Now before I get too deep into my own judgment of Kiszla’s article let me first say that I am not from the inner city, nor have I experienced the hardships of poverty or racial prejudice. However, I will say that I have numerous dear friends who have overcome such hardships to make it to differing professional athletic ranks and I have played this game on some of the largest and most intimidating stages for the level of ball of which I could reach. A few of the best venues that I have had the honor of playing at have been the University of North Carolina’s high school invite camp and the inner city games of South Beach, Miami, Venice Beach, California, and Brooklyn, New York. I am a lover of hip-hop culture and ethnic cultures different than my own.
With that being said, Kiszla writes, “Born to a good home, raised by two loving parents and made rich as a teenager by the NBA, Smith was so desperate for the street cred glorified by hip-hop culture that he became a poseur, thinking if he wore baggy shorts half off his bum, then maybe Carmelo Anthony, Kenyon Martin and teammates who came up from mean streets would accept him. Smith is a gangsta wannabe who got lost in a dangerous game of make-believe.”
At first I laughed when I read that particular piece of the article, but then my humorous state was quickly replaced by disgust. Let’s get one thing straight right now: J.R. Smith does not need to wear a certain type or size of clothing to be accepted by fellow professionals. I believe that the unwritten rules of respect, on any level of athletics, imply that if a competitor is on the same stage as you then said competitor is there for a reason. And in J.R. Smith’s case… he is a teammate and fellow player in the National Basketball Association because of his physical gifts and his dedication to the game itself. Both of which have taken him to this level of basketball. Gangsta or not, the only fools would be Anthony, Martin, and teammates (none of which I think acutally do), and in this case, Kiszla for making such judgments based upon such meaningless parameters.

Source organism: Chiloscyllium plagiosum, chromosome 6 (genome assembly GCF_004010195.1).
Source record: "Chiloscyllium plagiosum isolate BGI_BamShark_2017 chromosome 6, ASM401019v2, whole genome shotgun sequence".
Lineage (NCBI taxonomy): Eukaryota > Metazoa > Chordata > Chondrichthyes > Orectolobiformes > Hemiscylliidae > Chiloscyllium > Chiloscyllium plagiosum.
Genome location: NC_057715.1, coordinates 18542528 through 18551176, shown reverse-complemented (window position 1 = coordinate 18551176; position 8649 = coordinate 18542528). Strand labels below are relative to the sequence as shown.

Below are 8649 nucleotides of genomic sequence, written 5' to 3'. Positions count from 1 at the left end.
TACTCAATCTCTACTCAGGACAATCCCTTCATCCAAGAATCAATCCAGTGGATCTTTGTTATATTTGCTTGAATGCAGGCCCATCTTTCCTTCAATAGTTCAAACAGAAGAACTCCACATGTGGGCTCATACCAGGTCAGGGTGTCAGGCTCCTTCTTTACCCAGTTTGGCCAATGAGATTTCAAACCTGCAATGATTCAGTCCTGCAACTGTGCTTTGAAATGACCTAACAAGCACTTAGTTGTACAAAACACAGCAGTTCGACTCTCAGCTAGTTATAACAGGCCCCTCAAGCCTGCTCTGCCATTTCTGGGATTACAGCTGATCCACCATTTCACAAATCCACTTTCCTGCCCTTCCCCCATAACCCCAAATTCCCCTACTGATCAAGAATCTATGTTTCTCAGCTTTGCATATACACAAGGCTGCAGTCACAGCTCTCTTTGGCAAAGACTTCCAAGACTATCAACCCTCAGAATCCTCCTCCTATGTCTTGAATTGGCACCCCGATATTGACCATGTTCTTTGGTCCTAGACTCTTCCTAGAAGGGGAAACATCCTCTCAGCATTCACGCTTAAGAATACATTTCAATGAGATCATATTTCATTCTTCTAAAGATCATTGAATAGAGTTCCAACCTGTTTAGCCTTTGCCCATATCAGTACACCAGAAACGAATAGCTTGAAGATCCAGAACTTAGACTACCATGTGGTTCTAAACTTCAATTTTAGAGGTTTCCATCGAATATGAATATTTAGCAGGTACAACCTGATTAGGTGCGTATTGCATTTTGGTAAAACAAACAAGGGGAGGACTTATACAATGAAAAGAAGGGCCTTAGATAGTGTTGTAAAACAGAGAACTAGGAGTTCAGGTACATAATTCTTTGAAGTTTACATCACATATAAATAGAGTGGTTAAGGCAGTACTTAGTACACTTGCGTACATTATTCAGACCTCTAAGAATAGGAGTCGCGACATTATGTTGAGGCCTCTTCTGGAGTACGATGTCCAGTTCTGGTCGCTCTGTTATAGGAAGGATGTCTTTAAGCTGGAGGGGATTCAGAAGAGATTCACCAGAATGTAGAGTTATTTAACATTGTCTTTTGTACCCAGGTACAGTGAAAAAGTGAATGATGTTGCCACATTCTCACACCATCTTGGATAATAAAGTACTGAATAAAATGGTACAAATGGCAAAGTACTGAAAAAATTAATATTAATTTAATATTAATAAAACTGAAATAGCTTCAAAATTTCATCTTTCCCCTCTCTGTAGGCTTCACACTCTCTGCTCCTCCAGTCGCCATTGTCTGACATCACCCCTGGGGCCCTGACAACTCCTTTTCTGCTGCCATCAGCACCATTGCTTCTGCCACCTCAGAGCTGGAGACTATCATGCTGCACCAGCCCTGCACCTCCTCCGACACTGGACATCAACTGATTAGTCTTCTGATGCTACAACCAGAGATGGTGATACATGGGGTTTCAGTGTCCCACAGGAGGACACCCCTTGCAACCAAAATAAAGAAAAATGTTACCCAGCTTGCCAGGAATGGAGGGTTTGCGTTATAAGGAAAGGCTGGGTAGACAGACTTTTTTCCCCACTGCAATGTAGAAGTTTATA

Moving on to the next asinine statements Kiszla makes brings us to these gems of journalism. Mark writes, “Anybody who knows Smith, however, is tempted to do the same as Anthony did when the 6-foot-6 guard arrived in town. Melo threw an arm around the newcomer and protected him like a little brother, because J.R. was a small-town kid born down the clean working-class street from where Bruce Springsteen grew up, rather than in the nasty urban jungle of Jay-Z. On the Nuggets, however, Smith was forever stuck being the li'l bro, trying to dunk louder or act crazier to prove he belonged. It was as if he needed to impress Melo, K-Mart and Allen Iverson, who all grew up earning scars from gritty existences that Smith only knew from watching "The Wire" on HBO. Although he flashed gang signs after making 3-point shots, Smith never really knew what he was doing. There is a song by 50 Cent in which the rapper warns the life is too dangerous for a wannabe gangsta. Smith was too busy drowning in a culture bigger than himself to figure out what he wanted to be when he grew up.”
First of all, those aren’t gang signs J.R. tosses after connecting on a long range shot, but rather the same signal that the referees uses to alert the scorekeeper that the make was worth three points! Check the referee handbook if you don’t believe me.
Second, and more importantly, where do you get off relating a tragedy of this magnitude to mainstream hip-hop artists’ hyperbolic interpretation of a culture that is merely more than an over glorified money making front that a culture seemingly doesn’t realize reflects their true contributions to society in a negative manner?
Furthermore, I would be very surprised if Kiszla himself has ever listened to anything 50, Jay Z, or anyone else in the hip-hop community has produced since the Sugar Hill Gang released “Rapper’s Delight”, but unlike the man himself… I am not one for bestowing judgments that I can not be sure of!
So to answer your comment, Tymes, I am surprised that this article even made it past the final sports editor over at the Denver Post, (usually the best of the Denver Metro papers). I feel Kiszla is way off base in his assessments and to relate this tragic time to African-American popular culture is down right ridiculous. Just check the comments on the article itself if you don’t believe me!